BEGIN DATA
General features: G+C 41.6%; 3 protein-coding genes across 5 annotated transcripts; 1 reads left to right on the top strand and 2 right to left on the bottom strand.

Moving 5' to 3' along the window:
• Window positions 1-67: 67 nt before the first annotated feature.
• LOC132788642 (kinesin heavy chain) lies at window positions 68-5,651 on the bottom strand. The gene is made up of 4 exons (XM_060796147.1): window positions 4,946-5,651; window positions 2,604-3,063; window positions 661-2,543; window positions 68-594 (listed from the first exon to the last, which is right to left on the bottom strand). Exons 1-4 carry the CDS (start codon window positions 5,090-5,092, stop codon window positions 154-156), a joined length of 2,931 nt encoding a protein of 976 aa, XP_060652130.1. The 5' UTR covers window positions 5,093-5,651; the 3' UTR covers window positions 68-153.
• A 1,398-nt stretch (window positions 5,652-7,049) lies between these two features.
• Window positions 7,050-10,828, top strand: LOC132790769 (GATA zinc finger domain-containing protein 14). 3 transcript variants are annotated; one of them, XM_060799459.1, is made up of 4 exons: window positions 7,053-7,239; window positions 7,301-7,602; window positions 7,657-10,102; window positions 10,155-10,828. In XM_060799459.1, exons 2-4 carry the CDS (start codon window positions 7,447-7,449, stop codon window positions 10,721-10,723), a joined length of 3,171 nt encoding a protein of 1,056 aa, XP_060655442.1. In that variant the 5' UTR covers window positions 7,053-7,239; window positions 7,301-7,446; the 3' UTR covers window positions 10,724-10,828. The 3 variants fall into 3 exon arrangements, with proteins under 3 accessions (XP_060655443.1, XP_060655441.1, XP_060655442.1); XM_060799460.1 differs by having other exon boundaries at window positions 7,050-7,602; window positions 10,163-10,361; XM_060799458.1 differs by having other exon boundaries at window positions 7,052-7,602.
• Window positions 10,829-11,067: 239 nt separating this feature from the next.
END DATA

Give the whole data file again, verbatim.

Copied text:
General features: G+C 41.6%; 3 protein-coding genes across 5 annotated transcripts; 1 reads left to right on the top strand and 2 right to left on the bottom strand.

Moving 5' to 3' along the window:
• Window positions 1-67: 67 nt before the first annotated feature.
• LOC132788642 (kinesin heavy chain) lies at window positions 68-5,651 on the bottom strand. The gene is made up of 4 exons (XM_060796147.1): window positions 4,946-5,651; window positions 2,604-3,063; window positions 661-2,543; window positions 68-594 (listed from the first exon to the last, which is right to left on the bottom strand). Exons 1-4 carry the CDS (start codon window positions 5,090-5,092, stop codon window positions 154-156), a joined length of 2,931 nt encoding a protein of 976 aa, XP_060652130.1. The 5' UTR covers window positions 5,093-5,651; the 3' UTR covers window positions 68-153.
• A 1,398-nt stretch (window positions 5,652-7,049) lies between these two features.
• Window positions 7,050-10,828, top strand: LOC132790769 (GATA zinc finger domain-containing protein 14). 3 transcript variants are annotated; one of them, XM_060799459.1, is made up of 4 exons: window positions 7,053-7,239; window positions 7,301-7,602; window positions 7,657-10,102; window positions 10,155-10,828. In XM_060799459.1, exons 2-4 carry the CDS (start codon window positions 7,447-7,449, stop codon window positions 10,721-10,723), a joined length of 3,171 nt encoding a protein of 1,056 aa, XP_060655442.1. In that variant the 5' UTR covers window positions 7,053-7,239; window positions 7,301-7,446; the 3' UTR covers window positions 10,724-10,828. The 3 variants fall into 3 exon arrangements, with proteins under 3 accessions (XP_060655443.1, XP_060655441.1, XP_060655442.1); XM_060799460.1 differs by having other exon boundaries at window positions 7,050-7,602; window positions 10,163-10,361; XM_060799458.1 differs by having other exon boundaries at window positions 7,052-7,602.
• Window positions 10,829-11,067: 239 nt separating this feature from the next.